Blog, Events & News
Sneaker Bots Part Four: A Case Study
By Netacea / 11th Jul 2019
In part four of our sneaker bot series, we explore a real-world example of how we’ve spotted these badly-behaved bot-teenagers, and what we’ve done to put them on the naughty step.
In earlier parts of this series, we’ve discussed just why the sneaker bot operators are so motivated, and also some of the strategies that you can employ to attempt to stop them. In this edition, we’ll run through a couple of examples of behaviour we’ve identified and then mitigated for one of our bot management customers.
A major luxury department store with a strong online presence:
- £700m annual turnover
- Four UK stores; global online presence
Client challenge: Identifying previously unknown attack vectors
Our customer wasn’t actually aware they had a problem with retail sneaker bots. We had engaged with them for entirely different reasons; however, once our algorithms got to work it quickly became apparent that there was more than one threat to their site.
Solution: Extending mitigation strategies to include sneaker bots
In related blogs, we spoke a little bit about how we measure
intent, as well as behaviour itself. It’s this combination that allows us to start monitoring the activities of certain undesirables.
For most retail sneaker bots, the behaviour is fairly easy to spot – rarely are they subtle in their actions. The same was true with this particular customer, and we were able to quickly identify and then protect against them. The sneaker bots followed the standard modus operandi: to first monitor the site for a specific shoe (or designer bag, shirt or indeed anything else that has been deemed the sine qua non on any given day – sneaker bots don’t confine themselves to sneakers!).
Once the path became live, they sprang into action. The below plot shows the initial monitoring stage, and then the immediate ramp-up to BUY BUY BUY (or at least, attempt to BUY BUY BUY – we were blocking them at this stage):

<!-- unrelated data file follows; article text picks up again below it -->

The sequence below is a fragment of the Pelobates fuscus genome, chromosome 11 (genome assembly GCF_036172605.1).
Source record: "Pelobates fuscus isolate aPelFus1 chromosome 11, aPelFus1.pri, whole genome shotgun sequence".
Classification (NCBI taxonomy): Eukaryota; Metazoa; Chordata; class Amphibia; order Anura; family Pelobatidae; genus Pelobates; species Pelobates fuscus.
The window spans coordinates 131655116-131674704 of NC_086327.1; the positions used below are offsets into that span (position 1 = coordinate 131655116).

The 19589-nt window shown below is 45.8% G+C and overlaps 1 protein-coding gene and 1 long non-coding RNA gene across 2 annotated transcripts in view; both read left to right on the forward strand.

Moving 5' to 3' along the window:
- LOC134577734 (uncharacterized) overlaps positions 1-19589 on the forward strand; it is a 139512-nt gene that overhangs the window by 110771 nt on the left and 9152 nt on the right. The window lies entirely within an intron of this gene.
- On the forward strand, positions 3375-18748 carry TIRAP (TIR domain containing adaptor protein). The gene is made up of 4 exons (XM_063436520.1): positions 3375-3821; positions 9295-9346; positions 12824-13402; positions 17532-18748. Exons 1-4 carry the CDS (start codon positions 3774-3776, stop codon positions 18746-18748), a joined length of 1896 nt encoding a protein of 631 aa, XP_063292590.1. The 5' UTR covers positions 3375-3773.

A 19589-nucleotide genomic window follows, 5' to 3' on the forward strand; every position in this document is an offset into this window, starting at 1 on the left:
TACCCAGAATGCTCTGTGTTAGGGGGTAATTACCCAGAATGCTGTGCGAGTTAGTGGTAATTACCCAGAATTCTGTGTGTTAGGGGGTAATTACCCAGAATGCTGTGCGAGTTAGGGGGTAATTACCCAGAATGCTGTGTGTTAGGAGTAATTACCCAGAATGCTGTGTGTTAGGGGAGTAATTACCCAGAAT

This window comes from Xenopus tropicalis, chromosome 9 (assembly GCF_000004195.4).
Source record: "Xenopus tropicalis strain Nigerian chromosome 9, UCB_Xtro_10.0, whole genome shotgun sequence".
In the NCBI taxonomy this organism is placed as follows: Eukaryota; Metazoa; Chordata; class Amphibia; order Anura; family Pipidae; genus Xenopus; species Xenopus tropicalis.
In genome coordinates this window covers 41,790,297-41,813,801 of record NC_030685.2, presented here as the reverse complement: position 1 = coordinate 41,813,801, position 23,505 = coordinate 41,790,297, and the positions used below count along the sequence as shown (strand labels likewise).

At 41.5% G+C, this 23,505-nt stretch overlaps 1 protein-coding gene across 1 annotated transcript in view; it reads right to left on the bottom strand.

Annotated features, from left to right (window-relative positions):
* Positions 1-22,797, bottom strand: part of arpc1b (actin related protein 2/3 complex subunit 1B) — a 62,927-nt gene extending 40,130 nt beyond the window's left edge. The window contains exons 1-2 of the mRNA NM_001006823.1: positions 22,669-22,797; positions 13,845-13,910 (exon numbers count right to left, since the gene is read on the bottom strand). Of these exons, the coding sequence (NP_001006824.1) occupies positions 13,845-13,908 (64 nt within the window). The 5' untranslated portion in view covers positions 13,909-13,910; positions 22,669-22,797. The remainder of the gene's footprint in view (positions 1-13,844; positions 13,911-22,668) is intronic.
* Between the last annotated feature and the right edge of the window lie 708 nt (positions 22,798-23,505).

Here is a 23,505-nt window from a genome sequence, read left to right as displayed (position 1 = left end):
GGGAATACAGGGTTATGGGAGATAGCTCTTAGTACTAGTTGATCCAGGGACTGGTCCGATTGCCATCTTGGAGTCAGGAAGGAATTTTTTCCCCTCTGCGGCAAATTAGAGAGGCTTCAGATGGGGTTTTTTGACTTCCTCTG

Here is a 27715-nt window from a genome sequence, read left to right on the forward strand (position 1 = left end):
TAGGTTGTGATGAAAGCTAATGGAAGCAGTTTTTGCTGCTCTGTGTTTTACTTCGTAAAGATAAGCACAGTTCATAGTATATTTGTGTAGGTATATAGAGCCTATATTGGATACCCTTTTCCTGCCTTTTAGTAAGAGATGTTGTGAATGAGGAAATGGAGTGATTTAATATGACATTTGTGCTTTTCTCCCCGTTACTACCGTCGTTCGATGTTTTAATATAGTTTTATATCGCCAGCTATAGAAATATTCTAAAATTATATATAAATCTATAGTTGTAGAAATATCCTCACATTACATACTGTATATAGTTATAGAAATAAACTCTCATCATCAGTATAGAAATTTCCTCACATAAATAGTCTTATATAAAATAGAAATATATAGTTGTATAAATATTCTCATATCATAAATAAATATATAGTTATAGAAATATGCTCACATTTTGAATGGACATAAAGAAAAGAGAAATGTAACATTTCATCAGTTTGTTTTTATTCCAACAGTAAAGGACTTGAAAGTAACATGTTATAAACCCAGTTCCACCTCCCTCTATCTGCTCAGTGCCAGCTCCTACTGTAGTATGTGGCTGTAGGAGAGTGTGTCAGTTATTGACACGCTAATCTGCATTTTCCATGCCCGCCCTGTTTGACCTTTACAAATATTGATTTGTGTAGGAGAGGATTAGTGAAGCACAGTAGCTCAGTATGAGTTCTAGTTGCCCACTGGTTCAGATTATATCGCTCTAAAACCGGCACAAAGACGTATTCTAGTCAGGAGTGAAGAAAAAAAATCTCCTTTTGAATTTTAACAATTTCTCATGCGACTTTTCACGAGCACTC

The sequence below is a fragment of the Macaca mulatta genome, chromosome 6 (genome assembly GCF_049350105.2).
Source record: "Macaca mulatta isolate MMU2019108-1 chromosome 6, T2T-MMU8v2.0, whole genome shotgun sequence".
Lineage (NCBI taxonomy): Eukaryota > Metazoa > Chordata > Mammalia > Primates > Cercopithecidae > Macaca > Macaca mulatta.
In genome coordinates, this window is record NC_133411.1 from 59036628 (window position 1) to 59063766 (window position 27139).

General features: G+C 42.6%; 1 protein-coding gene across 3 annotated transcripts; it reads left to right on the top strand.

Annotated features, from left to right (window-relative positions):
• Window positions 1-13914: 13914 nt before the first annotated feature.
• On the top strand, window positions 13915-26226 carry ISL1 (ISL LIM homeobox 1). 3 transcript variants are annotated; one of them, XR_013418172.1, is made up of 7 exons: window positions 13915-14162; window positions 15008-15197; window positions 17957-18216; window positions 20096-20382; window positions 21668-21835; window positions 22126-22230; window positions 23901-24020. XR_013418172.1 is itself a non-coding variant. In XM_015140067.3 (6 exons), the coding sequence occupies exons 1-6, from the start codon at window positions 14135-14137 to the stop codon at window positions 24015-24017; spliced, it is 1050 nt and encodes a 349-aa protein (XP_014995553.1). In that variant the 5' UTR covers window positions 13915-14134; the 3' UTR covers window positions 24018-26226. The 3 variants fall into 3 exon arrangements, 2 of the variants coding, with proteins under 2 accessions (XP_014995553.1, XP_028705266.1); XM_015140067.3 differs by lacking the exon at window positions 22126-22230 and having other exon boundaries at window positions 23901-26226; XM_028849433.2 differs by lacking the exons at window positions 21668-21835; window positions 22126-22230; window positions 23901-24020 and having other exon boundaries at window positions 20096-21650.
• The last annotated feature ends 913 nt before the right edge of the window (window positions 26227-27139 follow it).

Intent is everything
The intent in cases like this is also fairly easy to understand. In this instance, the requests were almost exclusively referencing the Yeezy Triple Black, but in all cases, the bot will have been pre-programmed to look for a specific product. This sort of thing is what sets the traffic apart from that of a normal shopper eager for the latest pair of kicks.
The trick is being able to configure your bot management tool to look for the right red flags and to then take appropriate defensive action. In our case, we’ve found that our custom advanced mitigations including Captcha, showing alternate content, adding challenges to the user journey or cancelling orders, pretty much cover all the bases.
It’s a team sport
One final thing: Netacea employ a team of data scientists, analysts and bot ops staff to protect our customers against this sort of thing. From writing the initial algorithms to tuning them to our customers’ specific sites, to liaising over appropriate action to take – all of this is done in a collaborative fashion. No two customers are the same, and we understand that and want to work with you to ensure that your site is available to REAL team players, and not just the cyber-bullies.
To find out more about how we can help your team beat the bots, contact our team of data scientists today for a consultation.
Access the series:
Sneaker Bots Part One: What Are Sneaker Bots?
Sneaker Bots Part Two: Know Your Enemy
Sneaker Bots Part Three: Stopping Sneaker Bots